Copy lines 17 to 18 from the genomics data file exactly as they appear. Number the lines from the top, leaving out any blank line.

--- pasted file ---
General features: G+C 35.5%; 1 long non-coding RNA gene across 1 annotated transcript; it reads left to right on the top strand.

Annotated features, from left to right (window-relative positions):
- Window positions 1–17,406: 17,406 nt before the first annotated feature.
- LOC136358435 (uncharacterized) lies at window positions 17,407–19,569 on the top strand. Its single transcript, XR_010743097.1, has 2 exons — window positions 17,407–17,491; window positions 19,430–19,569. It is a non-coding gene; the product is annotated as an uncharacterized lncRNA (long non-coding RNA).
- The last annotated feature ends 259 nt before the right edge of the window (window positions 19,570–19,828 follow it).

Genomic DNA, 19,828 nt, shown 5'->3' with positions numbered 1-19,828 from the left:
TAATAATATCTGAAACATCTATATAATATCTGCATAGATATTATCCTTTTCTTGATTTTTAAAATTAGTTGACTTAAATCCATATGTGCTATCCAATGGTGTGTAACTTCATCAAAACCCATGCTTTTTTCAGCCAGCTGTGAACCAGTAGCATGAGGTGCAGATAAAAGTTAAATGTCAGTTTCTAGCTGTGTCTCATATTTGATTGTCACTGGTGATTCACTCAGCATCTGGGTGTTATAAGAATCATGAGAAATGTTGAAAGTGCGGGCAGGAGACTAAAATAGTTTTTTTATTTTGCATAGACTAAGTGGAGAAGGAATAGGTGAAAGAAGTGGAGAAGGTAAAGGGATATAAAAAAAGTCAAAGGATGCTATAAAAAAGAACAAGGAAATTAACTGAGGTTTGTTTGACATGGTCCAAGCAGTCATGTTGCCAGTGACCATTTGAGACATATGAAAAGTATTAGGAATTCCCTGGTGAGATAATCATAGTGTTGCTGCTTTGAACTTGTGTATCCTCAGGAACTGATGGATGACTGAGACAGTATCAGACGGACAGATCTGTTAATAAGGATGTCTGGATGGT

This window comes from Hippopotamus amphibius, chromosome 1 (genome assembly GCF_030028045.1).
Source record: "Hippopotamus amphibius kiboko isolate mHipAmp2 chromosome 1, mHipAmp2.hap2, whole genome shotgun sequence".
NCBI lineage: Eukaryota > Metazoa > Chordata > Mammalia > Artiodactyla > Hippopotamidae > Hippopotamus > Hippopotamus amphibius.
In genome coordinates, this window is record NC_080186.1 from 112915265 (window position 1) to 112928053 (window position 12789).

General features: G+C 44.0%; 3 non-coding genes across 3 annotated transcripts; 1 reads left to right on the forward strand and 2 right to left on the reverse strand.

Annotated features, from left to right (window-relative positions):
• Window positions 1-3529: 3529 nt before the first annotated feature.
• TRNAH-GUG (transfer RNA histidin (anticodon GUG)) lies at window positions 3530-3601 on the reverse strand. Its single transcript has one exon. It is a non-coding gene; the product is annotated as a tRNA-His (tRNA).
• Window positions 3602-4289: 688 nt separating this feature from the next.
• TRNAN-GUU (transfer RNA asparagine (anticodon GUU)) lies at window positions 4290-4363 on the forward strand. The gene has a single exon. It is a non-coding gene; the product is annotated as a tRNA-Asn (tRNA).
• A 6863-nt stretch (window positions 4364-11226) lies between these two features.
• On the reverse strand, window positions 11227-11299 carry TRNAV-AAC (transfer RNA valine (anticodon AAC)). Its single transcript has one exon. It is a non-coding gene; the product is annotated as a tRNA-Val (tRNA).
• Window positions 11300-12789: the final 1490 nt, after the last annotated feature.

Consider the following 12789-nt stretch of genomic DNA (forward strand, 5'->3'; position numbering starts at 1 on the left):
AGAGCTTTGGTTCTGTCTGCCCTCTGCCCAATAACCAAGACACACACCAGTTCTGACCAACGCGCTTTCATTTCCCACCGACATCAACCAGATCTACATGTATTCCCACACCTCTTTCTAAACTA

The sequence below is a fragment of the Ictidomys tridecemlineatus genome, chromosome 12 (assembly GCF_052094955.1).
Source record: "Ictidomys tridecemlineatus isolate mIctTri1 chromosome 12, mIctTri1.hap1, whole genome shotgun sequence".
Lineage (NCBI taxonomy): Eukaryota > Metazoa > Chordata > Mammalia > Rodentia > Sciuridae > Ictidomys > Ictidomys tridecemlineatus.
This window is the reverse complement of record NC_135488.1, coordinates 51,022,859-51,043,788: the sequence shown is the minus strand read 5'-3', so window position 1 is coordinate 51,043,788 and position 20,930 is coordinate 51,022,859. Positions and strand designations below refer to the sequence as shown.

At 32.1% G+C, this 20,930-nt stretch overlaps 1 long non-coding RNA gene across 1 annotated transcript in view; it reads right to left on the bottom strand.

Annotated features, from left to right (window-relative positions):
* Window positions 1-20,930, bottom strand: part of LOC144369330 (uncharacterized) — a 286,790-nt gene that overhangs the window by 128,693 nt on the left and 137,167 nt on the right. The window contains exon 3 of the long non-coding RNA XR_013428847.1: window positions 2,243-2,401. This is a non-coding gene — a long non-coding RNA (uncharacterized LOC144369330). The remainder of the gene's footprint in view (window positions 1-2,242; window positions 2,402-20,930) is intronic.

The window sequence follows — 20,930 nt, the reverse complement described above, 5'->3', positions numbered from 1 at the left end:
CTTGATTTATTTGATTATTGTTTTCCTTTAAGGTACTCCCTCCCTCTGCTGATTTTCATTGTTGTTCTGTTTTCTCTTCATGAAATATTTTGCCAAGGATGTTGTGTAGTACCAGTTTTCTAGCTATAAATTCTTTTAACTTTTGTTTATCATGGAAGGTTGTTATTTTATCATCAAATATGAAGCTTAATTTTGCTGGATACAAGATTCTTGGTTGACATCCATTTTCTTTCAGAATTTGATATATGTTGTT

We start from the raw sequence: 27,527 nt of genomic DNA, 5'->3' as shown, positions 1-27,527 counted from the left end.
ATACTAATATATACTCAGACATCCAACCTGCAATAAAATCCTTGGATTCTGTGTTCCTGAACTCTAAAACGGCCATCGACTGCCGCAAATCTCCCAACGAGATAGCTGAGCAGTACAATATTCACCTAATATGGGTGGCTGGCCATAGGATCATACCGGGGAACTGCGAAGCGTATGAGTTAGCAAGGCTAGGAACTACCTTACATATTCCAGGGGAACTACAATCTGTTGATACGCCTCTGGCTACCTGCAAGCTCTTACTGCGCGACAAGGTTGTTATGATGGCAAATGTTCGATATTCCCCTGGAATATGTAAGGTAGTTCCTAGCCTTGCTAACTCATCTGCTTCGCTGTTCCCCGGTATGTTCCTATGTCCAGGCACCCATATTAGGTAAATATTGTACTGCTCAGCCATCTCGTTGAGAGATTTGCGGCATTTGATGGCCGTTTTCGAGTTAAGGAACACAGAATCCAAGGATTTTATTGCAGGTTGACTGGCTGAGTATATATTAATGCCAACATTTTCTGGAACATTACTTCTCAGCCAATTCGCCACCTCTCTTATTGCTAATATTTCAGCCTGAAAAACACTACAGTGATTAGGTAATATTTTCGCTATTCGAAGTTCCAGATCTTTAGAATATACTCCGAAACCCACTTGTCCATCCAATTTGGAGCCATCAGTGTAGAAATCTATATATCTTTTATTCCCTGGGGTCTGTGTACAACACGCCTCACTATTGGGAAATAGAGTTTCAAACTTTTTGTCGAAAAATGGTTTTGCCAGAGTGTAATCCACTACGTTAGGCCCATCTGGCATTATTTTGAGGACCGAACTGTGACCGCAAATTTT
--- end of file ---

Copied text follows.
• TRNAN-GUU (transfer RNA asparagine (anticodon GUU)) lies at window positions 4290-4363 on the forward strand. The gene has a single exon. It is a non-coding gene; the product is annotated as a tRNA-Asn (tRNA).
• A 6863-nt stretch (window positions 4364-11226) lies between these two features.